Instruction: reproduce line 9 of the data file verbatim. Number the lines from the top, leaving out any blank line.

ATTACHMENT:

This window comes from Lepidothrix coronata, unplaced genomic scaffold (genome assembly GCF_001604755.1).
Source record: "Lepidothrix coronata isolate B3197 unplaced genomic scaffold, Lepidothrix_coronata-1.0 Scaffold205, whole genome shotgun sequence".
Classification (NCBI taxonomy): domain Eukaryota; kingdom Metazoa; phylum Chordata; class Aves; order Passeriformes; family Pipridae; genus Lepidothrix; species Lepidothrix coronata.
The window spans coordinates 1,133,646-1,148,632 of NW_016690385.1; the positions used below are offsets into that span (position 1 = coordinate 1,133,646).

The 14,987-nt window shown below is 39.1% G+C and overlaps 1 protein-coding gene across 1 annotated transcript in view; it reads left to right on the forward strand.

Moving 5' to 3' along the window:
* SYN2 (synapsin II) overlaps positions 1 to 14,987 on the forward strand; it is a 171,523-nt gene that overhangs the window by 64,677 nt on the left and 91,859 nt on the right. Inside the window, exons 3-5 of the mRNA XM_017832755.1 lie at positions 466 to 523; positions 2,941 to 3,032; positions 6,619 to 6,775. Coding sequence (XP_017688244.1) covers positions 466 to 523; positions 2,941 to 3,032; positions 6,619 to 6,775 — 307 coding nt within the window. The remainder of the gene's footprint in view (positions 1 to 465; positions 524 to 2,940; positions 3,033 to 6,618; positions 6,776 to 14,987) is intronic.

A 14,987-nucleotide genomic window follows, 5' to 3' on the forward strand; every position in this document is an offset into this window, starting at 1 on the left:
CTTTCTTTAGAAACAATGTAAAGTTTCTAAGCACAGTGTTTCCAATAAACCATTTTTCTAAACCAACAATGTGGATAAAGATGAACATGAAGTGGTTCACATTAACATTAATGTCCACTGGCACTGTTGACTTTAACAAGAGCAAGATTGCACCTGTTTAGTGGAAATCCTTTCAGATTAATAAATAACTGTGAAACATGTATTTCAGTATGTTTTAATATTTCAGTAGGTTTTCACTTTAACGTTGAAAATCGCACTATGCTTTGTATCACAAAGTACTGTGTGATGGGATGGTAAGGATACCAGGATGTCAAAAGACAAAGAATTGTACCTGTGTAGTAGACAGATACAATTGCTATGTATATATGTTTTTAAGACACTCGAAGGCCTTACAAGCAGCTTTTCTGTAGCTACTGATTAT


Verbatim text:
CTTTCTTTAGAAACAATGTAAAGTTTCTAAGCACAGTGTTTCCAATAAACCATTTTTCTAAACCAACAATGTGGATAAAGATGAACATGAAGTGGTTCACATTAACATTAATGTCCACTGGCACTGTTGACTTTAACAAGAGCAAGATTGCACCTGTTTAGTGGAAATCCTTTCAGATTAATAAATAACTGTGAAACATGTATTTCAGTATGTTTTAATATTTCAGTAGGTTTTCACTTTAACGTTGAAAATCGCACTATGCTTTGTATCACAAAGTACTGTGTGATGGGATGGTAAGGATACCAGGATGTCAAAAGACAAAGAATTGTACCTGTGTAGTAGACAGATACAATTGCTATGTATATATGTTTTTAAGACACTCGAAGGCCTTACAAGCAGCTTTTCTGTAGCTACTGATTAT